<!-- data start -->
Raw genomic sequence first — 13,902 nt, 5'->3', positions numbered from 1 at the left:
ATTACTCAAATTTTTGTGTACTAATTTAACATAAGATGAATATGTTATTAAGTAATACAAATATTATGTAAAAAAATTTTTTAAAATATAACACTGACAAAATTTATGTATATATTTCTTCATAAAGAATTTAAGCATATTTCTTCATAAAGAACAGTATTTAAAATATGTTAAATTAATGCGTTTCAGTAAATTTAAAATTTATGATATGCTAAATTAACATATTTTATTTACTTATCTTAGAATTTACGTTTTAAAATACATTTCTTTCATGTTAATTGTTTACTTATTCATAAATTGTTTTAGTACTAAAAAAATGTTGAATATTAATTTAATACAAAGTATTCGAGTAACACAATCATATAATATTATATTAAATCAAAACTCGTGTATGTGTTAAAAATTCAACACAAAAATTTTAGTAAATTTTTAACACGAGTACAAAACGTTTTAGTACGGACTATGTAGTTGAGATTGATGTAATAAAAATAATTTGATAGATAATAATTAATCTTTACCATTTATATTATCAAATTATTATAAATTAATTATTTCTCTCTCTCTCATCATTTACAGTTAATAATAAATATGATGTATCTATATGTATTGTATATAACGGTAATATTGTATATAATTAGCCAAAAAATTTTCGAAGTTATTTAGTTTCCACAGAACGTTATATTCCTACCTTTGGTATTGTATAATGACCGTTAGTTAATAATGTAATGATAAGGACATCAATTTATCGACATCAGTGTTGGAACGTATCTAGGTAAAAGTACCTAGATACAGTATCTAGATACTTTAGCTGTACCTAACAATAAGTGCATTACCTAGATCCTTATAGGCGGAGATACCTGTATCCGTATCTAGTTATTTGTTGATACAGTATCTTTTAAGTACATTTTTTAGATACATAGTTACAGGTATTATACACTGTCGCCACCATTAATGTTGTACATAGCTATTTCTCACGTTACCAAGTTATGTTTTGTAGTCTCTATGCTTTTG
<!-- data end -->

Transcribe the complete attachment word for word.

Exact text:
Raw genomic sequence first — 13,902 nt, 5'->3', positions numbered from 1 at the left:
ATTACTCAAATTTTTGTGTACTAATTTAACATAAGATGAATATGTTATTAAGTAATACAAATATTATGTAAAAAAATTTTTTAAAATATAACACTGACAAAATTTATGTATATATTTCTTCATAAAGAATTTAAGCATATTTCTTCATAAAGAACAGTATTTAAAATATGTTAAATTAATGCGTTTCAGTAAATTTAAAATTTATGATATGCTAAATTAACATATTTTATTTACTTATCTTAGAATTTACGTTTTAAAATACATTTCTTTCATGTTAATTGTTTACTTATTCATAAATTGTTTTAGTACTAAAAAAATGTTGAATATTAATTTAATACAAAGTATTCGAGTAACACAATCATATAATATTATATTAAATCAAAACTCGTGTATGTGTTAAAAATTCAACACAAAAATTTTAGTAAATTTTTAACACGAGTACAAAACGTTTTAGTACGGACTATGTAGTTGAGATTGATGTAATAAAAATAATTTGATAGATAATAATTAATCTTTACCATTTATATTATCAAATTATTATAAATTAATTATTTCTCTCTCTCTCATCATTTACAGTTAATAATAAATATGATGTATCTATATGTATTGTATATAACGGTAATATTGTATATAATTAGCCAAAAAATTTTCGAAGTTATTTAGTTTCCACAGAACGTTATATTCCTACCTTTGGTATTGTATAATGACCGTTAGTTAATAATGTAATGATAAGGACATCAATTTATCGACATCAGTGTTGGAACGTATCTAGGTAAAAGTACCTAGATACAGTATCTAGATACTTTAGCTGTACCTAACAATAAGTGCATTACCTAGATCCTTATAGGCGGAGATACCTGTATCCGTATCTAGTTATTTGTTGATACAGTATCTTTTAAGTACATTTTTTAGATACATAGTTACAGGTATTATACACTGTCGCCACCATTAATGTTGTACATAGCTATTTCTCACGTTACCAAGTTATGTTTTGTAGTCTCTATGCTTTTG